A notable characteristic of the 21st century protests is the absence of leaders. We propose a simple theoretical model of leaderless protests, in which factions with different political agendas unite to topple the incumbent leader. The fractionalization of recent protests become possible as the costs of broadcasting one’s agenda among the group of potential supporters dramatically declined. Using a dataset that covers 73 countries and 114 protest campaigns in 1946-2006, we show that the spread of broadcasting technologies such as radio, TV, newspapers and Internet in separate regressions is negatively related to the probability that a campaign has discernible leadership. Our quasi-placebo tests for communication technologies that are less efficient in broadcasting potential leaders’ agenda (e.g., mobile and fixed phones) are consistent with null effect. Both baseline and quasi-placebo results are robust to inclusion of wide range of covariates, and to the use of the Heckman approach, IV regression, or non-parametric analysis via Hainmueller and Hazlett (2014) KRLS approach.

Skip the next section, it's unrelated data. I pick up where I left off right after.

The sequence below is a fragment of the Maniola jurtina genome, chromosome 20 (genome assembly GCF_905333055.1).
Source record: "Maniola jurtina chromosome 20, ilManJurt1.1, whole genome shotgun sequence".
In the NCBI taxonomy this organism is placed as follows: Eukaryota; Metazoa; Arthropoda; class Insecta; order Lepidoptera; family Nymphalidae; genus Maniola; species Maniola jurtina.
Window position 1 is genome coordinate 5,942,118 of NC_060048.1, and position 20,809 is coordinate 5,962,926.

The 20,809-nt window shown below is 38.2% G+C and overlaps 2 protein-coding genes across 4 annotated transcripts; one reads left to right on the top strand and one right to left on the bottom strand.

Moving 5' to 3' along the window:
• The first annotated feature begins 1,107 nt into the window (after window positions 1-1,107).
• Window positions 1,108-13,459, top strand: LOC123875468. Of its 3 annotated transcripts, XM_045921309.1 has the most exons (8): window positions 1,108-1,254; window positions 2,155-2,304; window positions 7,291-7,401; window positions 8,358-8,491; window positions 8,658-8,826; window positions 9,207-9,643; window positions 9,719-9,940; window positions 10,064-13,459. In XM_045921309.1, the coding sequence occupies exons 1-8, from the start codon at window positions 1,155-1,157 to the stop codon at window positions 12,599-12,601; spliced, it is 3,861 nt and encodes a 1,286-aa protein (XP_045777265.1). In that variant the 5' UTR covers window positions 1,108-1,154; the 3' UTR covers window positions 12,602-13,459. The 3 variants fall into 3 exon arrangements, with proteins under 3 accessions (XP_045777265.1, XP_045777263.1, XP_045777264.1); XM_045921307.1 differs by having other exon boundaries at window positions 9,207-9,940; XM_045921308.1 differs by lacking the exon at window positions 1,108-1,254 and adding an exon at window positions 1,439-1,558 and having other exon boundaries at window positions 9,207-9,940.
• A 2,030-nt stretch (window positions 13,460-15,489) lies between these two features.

Civic activism and politics in Russia
“Trial by Fire: a Natural Disaster’s Impact on Support for the Authorities in Rural Russia,” in World Politics, 2014, 66(4), 641-668 (with Egor Lazarev, Irina Soboleva, and Boris Sokolov) Link
We explore the microfoundations of political support under a nondemocratic regime by investigating the impact of a natural disaster on attitudes toward the government. The research exploits the enormous wildfires that occurred in rural Russia during the summer of 2010 as a natural experiment. We test the effects of fires with a survey of almost eight hundred respondents in seventy randomly selected villages. We find that in the burned villages there is higher support for the government at all levels. Most counterintuitively, the rise of support for authorities cannot be fully explained by the generous governmental aid. The authors interpret the results by the demonstration effect of the government’s performance.
“Means of Production VS Means of Coercion: Can Russian Business Limit the Violence of Predatory State?,” in Post-Soviet Affairs, 2014, 30(1), 171-194 (with Andrei Yakovlev and Anton Kazun) Link